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"All that is necessary for the triumph of evil is that good men do nothing"
Edmund Burke
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4 November 2011 Thought for the Week:

The Supreme State, Planning and Scarcity - Extract from 1934 Calgary, Canada speech:
“We are at the present time unquestionably under the domination of a financial system, which rules us. It rules us in our most basic necessities; the necessity for bed, board and clothes, and the other things that go to make up the standard of living. But we do not want to transfer that domination from, let us say, what we can call the banking system under another name, to something we call the State.

We have no desire whatever if we will analyse what our objective is, to change one master for a still more powerful master. That is one of the greatest dangers at the present time - that large bodies of people will be carried away by words of which they have not analysed the meaning. … The opponents in this matter - we will put it on its lowest terms - can either allow the world to be plunged into another great delirium tremens, another great World War, or the opponents themselves can take steps to change the system… It is coming in many nations, at this particular moment almost under your very eyes... In Great Britain the phrase under which this change is taking place is called Rationalisation or Planning; in Italy as the Fascisti or Corporate State; in Russia it is the Dictatorship of the Proletariat ... and is being aimed at in Germany by the Nazis…

Whether it be by accident or design, the world is steadily moving over from a financial tyranny which has both the elements of breakdown and has also been found out, to another tyranny, a tyranny of administration... the setting up of an entire State which can say, "You shall do so and so". "You shall have such and such rations". "You shall live in such and such a house, you shall work such and such hours". "You shall be taught such and such things". "And any deviation from those laws which we lay down for you will be penalised by either starvation or by all the rigours of the law"…”.

- - “Thoughts of Douglas”


In their paper “Towards a New Approach to Income Distribution and Environmental Sustainability” Frances Hutchinson and Brian Burkitt, University of Bradford, UK (1999) argue:
“In contemporary market economies, most production is debt financed. In order to pay off these debts, there is a necessity for economic growth that results in enormous waste of human effort and a misuse of the earth's resources. The Douglas-Orage Social Credit analysis, which attracted world-wide attention during the 1920s and 1930s, concluded that the pressure for economic growth, induced by the role of finance, led inevitably to economic and military rivalry between nations, and to long run environmental degradation, because short run maximization decisions squander non-sustainable resources, whilst ignoring the 'third party' social benefits and costs that arise out of the process of exchange.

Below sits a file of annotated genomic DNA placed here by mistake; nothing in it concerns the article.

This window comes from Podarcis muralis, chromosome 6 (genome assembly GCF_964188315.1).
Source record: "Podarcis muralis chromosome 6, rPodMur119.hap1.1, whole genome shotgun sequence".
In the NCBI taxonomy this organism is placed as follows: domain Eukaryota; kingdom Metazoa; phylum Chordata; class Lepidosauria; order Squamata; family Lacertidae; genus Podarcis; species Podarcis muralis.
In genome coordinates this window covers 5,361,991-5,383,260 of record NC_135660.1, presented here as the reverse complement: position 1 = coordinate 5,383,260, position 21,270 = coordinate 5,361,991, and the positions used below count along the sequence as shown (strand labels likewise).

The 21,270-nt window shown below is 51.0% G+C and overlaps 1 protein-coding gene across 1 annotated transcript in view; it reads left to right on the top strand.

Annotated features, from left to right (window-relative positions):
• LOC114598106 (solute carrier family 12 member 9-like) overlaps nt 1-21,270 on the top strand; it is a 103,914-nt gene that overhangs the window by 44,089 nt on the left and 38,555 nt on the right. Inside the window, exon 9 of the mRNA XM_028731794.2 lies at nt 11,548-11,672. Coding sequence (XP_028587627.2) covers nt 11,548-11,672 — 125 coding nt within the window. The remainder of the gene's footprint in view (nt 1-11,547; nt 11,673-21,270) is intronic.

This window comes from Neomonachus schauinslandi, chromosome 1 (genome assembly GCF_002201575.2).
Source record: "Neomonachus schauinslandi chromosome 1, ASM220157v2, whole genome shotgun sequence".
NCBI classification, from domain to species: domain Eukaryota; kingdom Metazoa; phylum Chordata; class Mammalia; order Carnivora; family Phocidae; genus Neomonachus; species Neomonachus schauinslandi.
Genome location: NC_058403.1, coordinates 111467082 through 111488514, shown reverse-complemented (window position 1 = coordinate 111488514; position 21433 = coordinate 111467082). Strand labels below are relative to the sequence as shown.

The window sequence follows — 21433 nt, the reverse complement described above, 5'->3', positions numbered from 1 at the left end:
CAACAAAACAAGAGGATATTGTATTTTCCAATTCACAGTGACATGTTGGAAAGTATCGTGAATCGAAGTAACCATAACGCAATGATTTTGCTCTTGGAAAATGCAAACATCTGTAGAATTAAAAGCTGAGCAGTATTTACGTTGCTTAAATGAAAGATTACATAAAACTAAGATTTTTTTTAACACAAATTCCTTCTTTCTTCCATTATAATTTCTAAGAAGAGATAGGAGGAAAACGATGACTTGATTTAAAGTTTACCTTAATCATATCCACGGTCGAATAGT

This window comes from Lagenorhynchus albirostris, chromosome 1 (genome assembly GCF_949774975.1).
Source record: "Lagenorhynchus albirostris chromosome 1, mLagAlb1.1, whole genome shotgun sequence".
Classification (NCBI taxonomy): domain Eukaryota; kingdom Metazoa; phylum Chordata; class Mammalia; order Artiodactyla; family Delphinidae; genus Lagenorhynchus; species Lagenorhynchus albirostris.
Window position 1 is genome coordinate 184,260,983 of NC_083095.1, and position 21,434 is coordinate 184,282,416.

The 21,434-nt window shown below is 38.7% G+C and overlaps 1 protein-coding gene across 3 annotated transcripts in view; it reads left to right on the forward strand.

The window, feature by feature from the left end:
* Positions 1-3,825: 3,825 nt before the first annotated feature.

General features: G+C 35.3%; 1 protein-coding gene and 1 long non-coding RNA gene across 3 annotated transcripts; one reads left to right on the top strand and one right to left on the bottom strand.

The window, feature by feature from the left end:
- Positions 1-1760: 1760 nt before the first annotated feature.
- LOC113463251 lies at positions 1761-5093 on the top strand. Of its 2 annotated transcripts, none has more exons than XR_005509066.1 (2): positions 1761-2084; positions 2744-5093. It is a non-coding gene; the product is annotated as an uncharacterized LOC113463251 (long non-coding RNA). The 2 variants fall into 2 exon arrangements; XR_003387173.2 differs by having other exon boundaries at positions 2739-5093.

The Draft Mining Scheme put forward by Douglas and Orage in 1920 sought to avoid these difficulties by devolving responsibility for finance to industrially based local producers' banks. Such a financial system could create a framework under which ecological sustainability becomes economically viable.
Economic developments over the decades since the Douglas - Orage texts were published have emphasized the need to remove the dominant role of finance in determining economic and industrial policy…” Read further:…


Over the last few years the League has written on or featured articles on ‘the derivatives scam’. It is coming more and more to the ‘light of day’ – to the light of truth.
Obama: “Banks broke no laws” RealEcon TV, presents a video of President Obama, who is a creature of Wall St. himself, proclaiming that the "...banks broke no laws."
Mixing sub-prime mortgages into a derivatives package and giving it a ‘Triple A’ credit rating is fraud.

The question is asked: “Is fraud no longer illegal?” Obama even squirms a little as he defends his buddies in banking, almost as if the lies tasted foul coming out of his mouth.
Max Keiser breaks it down on the Keiser Report. Watch:

The Messages Are Not Encouraging: Just when you think the Fed cannot possibly get any more reckless or corrupt...
We are in "game over" territory here. The only question that remains now is when the collapse will take place and how bad it will be. Game over, head for the hills. Time to get in gear… If this insane criminal conduct on the part of the Fed (Federal Reserve) and Bank of America stands, we have officially gone past the point of no return and you need to get really smart about the real state of the financial system really fast, really soon.

If you are counting on "business as usual" to carry the day you are going to be sorely disappointed. If Europe implodes - and there's little chance it will not - then Bank of America's derivative position will go to sub-zero and if the FDIC is insuring their losses, that will be the end of the FDIC which means every bank deposit in the US will be uninsured overnight after 70 plus years or so of "nothing can ever go wrong" protection.
In the real world, when banks fail and they are not backed up by deposit insurance, depositors lose their deposits. Re-read that last sentence as many times as it takes to sink in.

The message finishes with these words: Note: Forget all the ** ads surrounding this article. Not a single one will help you. (The ads are for financial advice and banking!) Watch Video:


Take your pick. Farmers up-in-arms at the power various government legislated bodies now exercise. What is the issue that most concerns you? I feel sure you will find a group on-line seeking others to join them and fight government charges, bureaucracies, race-hate legislation, you name it. As an example, I just happened to tune in to the debate between “Lock-the-Gate Alliance” and a representative from mining interests in this country. To the credit of the radio presenter, the debate was impartially hosted and he did his best to fit in as many questions and comments by the listeners as the time allotted to the debate allowed for.

Here is democracy in action and worth following up. Spokesman for the Alliance writes: